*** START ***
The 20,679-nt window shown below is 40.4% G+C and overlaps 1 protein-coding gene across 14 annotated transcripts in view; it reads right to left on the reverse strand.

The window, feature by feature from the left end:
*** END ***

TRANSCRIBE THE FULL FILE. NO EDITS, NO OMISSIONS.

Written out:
The 20,679-nt window shown below is 40.4% G+C and overlaps 1 protein-coding gene across 14 annotated transcripts in view; it reads right to left on the reverse strand.

The window, feature by feature from the left end: